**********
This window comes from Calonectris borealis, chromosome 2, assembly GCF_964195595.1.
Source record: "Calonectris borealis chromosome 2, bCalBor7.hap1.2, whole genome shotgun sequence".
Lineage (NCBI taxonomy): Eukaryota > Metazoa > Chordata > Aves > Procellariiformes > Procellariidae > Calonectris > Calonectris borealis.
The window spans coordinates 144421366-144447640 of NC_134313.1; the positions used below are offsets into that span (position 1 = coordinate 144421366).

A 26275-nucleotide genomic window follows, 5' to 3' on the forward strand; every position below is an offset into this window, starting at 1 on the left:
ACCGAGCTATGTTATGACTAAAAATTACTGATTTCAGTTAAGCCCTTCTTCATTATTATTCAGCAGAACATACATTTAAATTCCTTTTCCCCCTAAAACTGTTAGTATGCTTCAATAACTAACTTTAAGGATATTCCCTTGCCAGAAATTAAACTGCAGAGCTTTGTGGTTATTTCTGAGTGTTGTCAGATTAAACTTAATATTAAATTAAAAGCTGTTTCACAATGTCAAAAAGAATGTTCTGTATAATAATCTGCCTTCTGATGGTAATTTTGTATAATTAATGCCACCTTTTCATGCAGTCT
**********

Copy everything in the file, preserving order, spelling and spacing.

This window comes from Calonectris borealis, chromosome 2, assembly GCF_964195595.1.
Source record: "Calonectris borealis chromosome 2, bCalBor7.hap1.2, whole genome shotgun sequence".
Lineage (NCBI taxonomy): Eukaryota > Metazoa > Chordata > Aves > Procellariiformes > Procellariidae > Calonectris > Calonectris borealis.
The window spans coordinates 144421366-144447640 of NC_134313.1; the positions used below are offsets into that span (position 1 = coordinate 144421366).

A 26275-nucleotide genomic window follows, 5' to 3' on the forward strand; every position below is an offset into this window, starting at 1 on the left:
ACCGAGCTATGTTATGACTAAAAATTACTGATTTCAGTTAAGCCCTTCTTCATTATTATTCAGCAGAACATACATTTAAATTCCTTTTCCCCCTAAAACTGTTAGTATGCTTCAATAACTAACTTTAAGGATATTCCCTTGCCAGAAATTAAACTGCAGAGCTTTGTGGTTATTTCTGAGTGTTGTCAGATTAAACTTAATATTAAATTAAAAGCTGTTTCACAATGTCAAAAAGAATGTTCTGTATAATAATCTGCCTTCTGATGGTAATTTTGTATAATTAATGCCACCTTTTCATGCAGTCT